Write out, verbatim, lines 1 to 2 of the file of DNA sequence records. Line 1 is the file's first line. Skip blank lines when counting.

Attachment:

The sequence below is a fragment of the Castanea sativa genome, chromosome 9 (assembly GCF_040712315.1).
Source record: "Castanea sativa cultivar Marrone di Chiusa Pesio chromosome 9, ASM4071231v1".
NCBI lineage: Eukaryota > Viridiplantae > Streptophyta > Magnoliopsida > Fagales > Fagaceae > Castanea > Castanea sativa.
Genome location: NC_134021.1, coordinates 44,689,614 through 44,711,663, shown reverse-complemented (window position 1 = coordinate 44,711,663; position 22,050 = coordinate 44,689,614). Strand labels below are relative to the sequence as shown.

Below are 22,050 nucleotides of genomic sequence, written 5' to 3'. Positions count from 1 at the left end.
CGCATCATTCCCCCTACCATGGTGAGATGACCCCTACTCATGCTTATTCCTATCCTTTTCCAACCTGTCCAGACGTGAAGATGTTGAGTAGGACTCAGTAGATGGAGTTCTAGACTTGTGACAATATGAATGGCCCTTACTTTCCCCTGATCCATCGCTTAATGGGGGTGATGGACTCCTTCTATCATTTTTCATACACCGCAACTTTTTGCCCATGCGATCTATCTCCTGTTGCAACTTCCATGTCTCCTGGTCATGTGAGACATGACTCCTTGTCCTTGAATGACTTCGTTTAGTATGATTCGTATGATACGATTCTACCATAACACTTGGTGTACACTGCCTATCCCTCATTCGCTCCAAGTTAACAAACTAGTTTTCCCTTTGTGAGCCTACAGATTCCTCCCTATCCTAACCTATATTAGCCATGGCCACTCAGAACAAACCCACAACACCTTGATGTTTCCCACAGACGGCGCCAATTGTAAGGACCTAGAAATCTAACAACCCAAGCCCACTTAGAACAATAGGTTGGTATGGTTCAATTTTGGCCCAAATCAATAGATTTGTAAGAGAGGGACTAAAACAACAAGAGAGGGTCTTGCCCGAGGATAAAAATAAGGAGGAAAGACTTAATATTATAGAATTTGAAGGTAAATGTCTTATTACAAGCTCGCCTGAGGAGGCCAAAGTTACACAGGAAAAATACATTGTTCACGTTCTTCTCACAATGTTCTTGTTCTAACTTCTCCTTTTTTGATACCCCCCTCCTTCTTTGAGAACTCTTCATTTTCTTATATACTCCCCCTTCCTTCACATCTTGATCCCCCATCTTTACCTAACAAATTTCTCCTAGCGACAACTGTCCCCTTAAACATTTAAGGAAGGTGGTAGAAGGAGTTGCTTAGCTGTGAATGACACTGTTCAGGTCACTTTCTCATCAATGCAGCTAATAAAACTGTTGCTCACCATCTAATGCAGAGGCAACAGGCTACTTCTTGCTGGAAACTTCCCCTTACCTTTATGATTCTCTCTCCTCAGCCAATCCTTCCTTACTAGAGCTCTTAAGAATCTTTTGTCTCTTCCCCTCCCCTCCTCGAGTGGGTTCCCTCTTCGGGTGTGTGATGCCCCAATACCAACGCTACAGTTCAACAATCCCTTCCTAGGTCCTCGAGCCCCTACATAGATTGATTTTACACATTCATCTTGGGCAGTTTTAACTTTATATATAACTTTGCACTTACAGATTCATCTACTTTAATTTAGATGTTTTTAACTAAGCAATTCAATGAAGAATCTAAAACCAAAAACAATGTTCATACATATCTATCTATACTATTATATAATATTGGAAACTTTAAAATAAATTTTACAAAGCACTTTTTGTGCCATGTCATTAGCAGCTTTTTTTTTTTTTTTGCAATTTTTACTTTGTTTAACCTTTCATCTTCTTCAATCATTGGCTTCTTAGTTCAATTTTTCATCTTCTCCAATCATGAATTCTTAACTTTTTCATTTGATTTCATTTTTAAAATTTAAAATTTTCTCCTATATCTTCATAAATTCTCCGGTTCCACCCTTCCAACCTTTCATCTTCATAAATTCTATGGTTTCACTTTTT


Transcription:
The sequence below is a fragment of the Castanea sativa genome, chromosome 9 (assembly GCF_040712315.1).
Source record: "Castanea sativa cultivar Marrone di Chiusa Pesio chromosome 9, ASM4071231v1".